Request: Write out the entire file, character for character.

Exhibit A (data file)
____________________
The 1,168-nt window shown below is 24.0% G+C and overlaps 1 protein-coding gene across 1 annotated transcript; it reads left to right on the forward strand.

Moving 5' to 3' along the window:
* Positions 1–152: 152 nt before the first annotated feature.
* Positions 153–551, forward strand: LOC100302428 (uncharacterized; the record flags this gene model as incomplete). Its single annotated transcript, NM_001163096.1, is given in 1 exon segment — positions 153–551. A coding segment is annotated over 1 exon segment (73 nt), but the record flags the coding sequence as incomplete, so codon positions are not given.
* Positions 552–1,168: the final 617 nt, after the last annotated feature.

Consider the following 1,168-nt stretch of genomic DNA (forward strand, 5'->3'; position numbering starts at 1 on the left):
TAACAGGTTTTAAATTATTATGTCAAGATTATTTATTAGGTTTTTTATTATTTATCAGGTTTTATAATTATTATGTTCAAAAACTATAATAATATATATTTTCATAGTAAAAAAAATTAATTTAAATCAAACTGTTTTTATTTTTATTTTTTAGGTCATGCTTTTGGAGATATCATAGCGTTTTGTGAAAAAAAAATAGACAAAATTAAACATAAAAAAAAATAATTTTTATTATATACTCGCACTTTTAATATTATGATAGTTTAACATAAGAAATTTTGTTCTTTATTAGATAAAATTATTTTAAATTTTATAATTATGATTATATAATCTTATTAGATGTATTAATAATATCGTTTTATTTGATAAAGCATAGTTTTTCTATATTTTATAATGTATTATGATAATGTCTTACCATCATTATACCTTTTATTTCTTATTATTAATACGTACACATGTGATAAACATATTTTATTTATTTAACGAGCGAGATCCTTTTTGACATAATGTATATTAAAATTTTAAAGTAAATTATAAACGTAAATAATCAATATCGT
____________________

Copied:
The 1,168-nt window shown below is 24.0% G+C and overlaps 1 protein-coding gene across 1 annotated transcript; it reads left to right on the forward strand.

Moving 5' to 3' along the window:
* Positions 1–152: 152 nt before the first annotated feature.
* Positions 153–551, forward strand: LOC100302428 (uncharacterized; the record flags this gene model as incomplete). Its single annotated transcript, NM_001163096.1, is given in 1 exon segment — positions 153–551. A coding segment is annotated over 1 exon segment (73 nt), but the record flags the coding sequence as incomplete, so codon positions are not given.
* Positions 552–1,168: the final 617 nt, after the last annotated feature.

Consider the following 1,168-nt stretch of genomic DNA (forward strand, 5'->3'; position numbering starts at 1 on the left):
TAACAGGTTTTAAATTATTATGTCAAGATTATTTATTAGGTTTTTTATTATTTATCAGGTTTTATAATTATTATGTTCAAAAACTATAATAATATATATTTTCATAGTAAAAAAAATTAATTTAAATCAAACTGTTTTTATTTTTATTTTTTAGGTCATGCTTTTGGAGATATCATAGCGTTTTGTGAAAAAAAAATAGACAAAATTAAACATAAAAAAAAATAATTTTTATTATATACTCGCACTTTTAATATTATGATAGTTTAACATAAGAAATTTTGTTCTTTATTAGATAAAATTATTTTAAATTTTATAATTATGATTATATAATCTTATTAGATGTATTAATAATATCGTTTTATTTGATAAAGCATAGTTTTTCTATATTTTATAATGTATTATGATAATGTCTTACCATCATTATACCTTTTATTTCTTATTATTAATACGTACACATGTGATAAACATATTTTATTTATTTAACGAGCGAGATCCTTTTTGACATAATGTATATTAAAATTTTAAAGTAAATTATAAACGTAAATAATCAATATCGT